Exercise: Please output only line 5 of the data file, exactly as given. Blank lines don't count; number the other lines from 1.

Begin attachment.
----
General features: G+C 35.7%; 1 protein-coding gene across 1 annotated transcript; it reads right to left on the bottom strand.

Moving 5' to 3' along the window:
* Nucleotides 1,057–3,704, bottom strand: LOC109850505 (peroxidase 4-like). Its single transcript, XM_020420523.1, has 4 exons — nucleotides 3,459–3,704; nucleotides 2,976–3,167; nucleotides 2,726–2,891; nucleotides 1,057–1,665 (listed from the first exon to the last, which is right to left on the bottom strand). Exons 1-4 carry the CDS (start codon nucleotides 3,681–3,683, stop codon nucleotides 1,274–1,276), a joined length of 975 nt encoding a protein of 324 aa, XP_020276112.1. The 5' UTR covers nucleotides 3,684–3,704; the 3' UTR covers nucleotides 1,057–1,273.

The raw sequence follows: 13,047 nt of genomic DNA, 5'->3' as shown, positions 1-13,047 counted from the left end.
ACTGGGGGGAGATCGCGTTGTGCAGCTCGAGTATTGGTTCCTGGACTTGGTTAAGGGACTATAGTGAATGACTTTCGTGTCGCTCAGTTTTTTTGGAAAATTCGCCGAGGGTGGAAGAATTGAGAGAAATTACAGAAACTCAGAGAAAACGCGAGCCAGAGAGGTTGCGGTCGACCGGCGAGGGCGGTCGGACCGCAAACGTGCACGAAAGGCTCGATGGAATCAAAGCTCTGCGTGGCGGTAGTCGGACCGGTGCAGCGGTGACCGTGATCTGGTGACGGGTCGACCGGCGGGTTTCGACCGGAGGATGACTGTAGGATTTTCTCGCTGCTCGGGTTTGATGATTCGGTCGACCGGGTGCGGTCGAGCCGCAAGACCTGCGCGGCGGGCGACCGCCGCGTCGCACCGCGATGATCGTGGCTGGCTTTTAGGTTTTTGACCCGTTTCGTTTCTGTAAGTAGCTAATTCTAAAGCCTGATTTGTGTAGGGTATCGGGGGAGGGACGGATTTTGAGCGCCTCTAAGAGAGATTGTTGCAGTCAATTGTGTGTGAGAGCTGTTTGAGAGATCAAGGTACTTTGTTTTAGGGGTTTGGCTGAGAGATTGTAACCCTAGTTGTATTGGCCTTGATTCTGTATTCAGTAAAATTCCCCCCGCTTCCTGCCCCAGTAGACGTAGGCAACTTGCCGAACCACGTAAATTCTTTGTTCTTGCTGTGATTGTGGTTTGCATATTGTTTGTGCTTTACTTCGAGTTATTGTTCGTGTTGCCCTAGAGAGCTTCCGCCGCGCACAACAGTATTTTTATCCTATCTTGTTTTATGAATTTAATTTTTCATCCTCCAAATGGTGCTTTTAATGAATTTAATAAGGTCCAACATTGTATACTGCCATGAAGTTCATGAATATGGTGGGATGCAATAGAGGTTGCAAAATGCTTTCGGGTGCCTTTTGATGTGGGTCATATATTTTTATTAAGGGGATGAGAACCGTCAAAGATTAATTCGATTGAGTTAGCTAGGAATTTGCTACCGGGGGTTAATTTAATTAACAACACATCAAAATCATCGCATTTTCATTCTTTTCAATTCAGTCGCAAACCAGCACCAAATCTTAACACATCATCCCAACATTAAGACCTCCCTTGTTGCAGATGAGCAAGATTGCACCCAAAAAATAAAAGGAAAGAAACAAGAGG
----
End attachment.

ACTGGGGGGAGATCGCGTTGTGCAGCTCGAGTATTGGTTCCTGGACTTGGTTAAGGGACTATAGTGAATGACTTTCGTGTCGCTCAGTTTTTTTGGAAAATTCGCCGAGGGTGGAAGAATTGAGAGAAATTACAGAAACTCAGAGAAAACGCGAGCCAGAGAGGTTGCGGTCGACCGGCGAGGGCGGTCGGACCGCAAACGTGCACGAAAGGCTCGATGGAATCAAAGCTCTGCGTGGCGGTAGTCGGACCGGTGCAGCGGTGACCGTGATCTGGTGACGGGTCGACCGGCGGGTTTCGACCGGAGGATGACTGTAGGATTTTCTCGCTGCTCGGGTTTGATGATTCGGTCGACCGGGTGCGGTCGAGCCGCAAGACCTGCGCGGCGGGCGACCGCCGCGTCGCACCGCGATGATCGTGGCTGGCTTTTAGGTTTTTGACCCGTTTCGTTTCTGTAAGTAGCTAATTCTAAAGCCTGATTTGTGTAGGGTATCGGGGGAGGGACGGATTTTGAGCGCCTCTAAGAGAGATTGTTGCAGTCAATTGTGTGTGAGAGCTGTTTGAGAGATCAAGGTACTTTGTTTTAGGGGTTTGGCTGAGAGATTGTAACCCTAGTTGTATTGGCCTTGATTCTGTATTCAGTAAAATTCCCCCCGCTTCCTGCCCCAGTAGACGTAGGCAACTTGCCGAACCACGTAAATTCTTTGTTCTTGCTGTGATTGTGGTTTGCATATTGTTTGTGCTTTACTTCGAGTTATTGTTCGTGTTGCCCTAGAGAGCTTCCGCCGCGCACAACAGTATTTTTATCCTATCTTGTTTTATGAATTTAATTTTTCATCCTCCAAATGGTGCTTTTAATGAATTTAATAAGGTCCAACATTGTATACTGCCATGAAGTTCATGAATATGGTGGGATGCAATAGAGGTTGCAAAATGCTTTCGGGTGCCTTTTGATGTGGGTCATATATTTTTATTAAGGGGATGAGAACCGTCAAAGATTAATTCGATTGAGTTAGCTAGGAATTTGCTACCGGGGGTTAATTTAATTAACAACACATCAAAATCATCGCATTTTCATTCTTTTCAATTCAGTCGCAAACCAGCACCAAATCTTAACACATCATCCCAACATTAAGACCTCCCTTGTTGCAGATGAGCAAGATTGCACCCAAAAAATAAAAGGAAAGAAACAAGAGG